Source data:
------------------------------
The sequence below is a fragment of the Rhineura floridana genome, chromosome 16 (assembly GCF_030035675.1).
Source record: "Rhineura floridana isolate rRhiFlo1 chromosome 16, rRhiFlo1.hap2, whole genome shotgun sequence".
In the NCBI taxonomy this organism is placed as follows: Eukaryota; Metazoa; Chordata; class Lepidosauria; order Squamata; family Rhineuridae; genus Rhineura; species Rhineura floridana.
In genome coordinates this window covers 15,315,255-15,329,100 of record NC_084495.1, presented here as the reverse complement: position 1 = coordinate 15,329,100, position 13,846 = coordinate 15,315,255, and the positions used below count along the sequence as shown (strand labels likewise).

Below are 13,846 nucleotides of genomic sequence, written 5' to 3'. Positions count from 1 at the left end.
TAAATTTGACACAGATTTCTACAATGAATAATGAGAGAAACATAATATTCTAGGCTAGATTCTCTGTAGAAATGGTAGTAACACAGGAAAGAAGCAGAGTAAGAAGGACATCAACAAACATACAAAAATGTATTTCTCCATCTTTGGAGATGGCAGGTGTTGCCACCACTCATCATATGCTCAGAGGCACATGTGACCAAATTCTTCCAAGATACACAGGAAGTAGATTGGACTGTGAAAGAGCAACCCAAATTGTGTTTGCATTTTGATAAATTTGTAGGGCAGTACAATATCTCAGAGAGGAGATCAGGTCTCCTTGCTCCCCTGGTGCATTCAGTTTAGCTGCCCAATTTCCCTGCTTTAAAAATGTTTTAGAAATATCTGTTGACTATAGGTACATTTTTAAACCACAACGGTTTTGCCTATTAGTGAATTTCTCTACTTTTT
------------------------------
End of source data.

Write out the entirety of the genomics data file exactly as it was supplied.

The sequence below is a fragment of the Rhineura floridana genome, chromosome 16 (assembly GCF_030035675.1).
Source record: "Rhineura floridana isolate rRhiFlo1 chromosome 16, rRhiFlo1.hap2, whole genome shotgun sequence".
In the NCBI taxonomy this organism is placed as follows: Eukaryota; Metazoa; Chordata; class Lepidosauria; order Squamata; family Rhineuridae; genus Rhineura; species Rhineura floridana.
In genome coordinates this window covers 15,315,255-15,329,100 of record NC_084495.1, presented here as the reverse complement: position 1 = coordinate 15,329,100, position 13,846 = coordinate 15,315,255, and the positions used below count along the sequence as shown (strand labels likewise).

Below are 13,846 nucleotides of genomic sequence, written 5' to 3'. Positions count from 1 at the left end.
TAAATTTGACACAGATTTCTACAATGAATAATGAGAGAAACATAATATTCTAGGCTAGATTCTCTGTAGAAATGGTAGTAACACAGGAAAGAAGCAGAGTAAGAAGGACATCAACAAACATACAAAAATGTATTTCTCCATCTTTGGAGATGGCAGGTGTTGCCACCACTCATCATATGCTCAGAGGCACATGTGACCAAATTCTTCCAAGATACACAGGAAGTAGATTGGACTGTGAAAGAGCAACCCAAATTGTGTTTGCATTTTGATAAATTTGTAGGGCAGTACAATATCTCAGAGAGGAGATCAGGTCTCCTTGCTCCCCTGGTGCATTCAGTTTAGCTGCCCAATTTCCCTGCTTTAAAAATGTTTTAGAAATATCTGTTGACTATAGGTACATTTTTAAACCACAACGGTTTTGCCTATTAGTGAATTTCTCTACTTTTT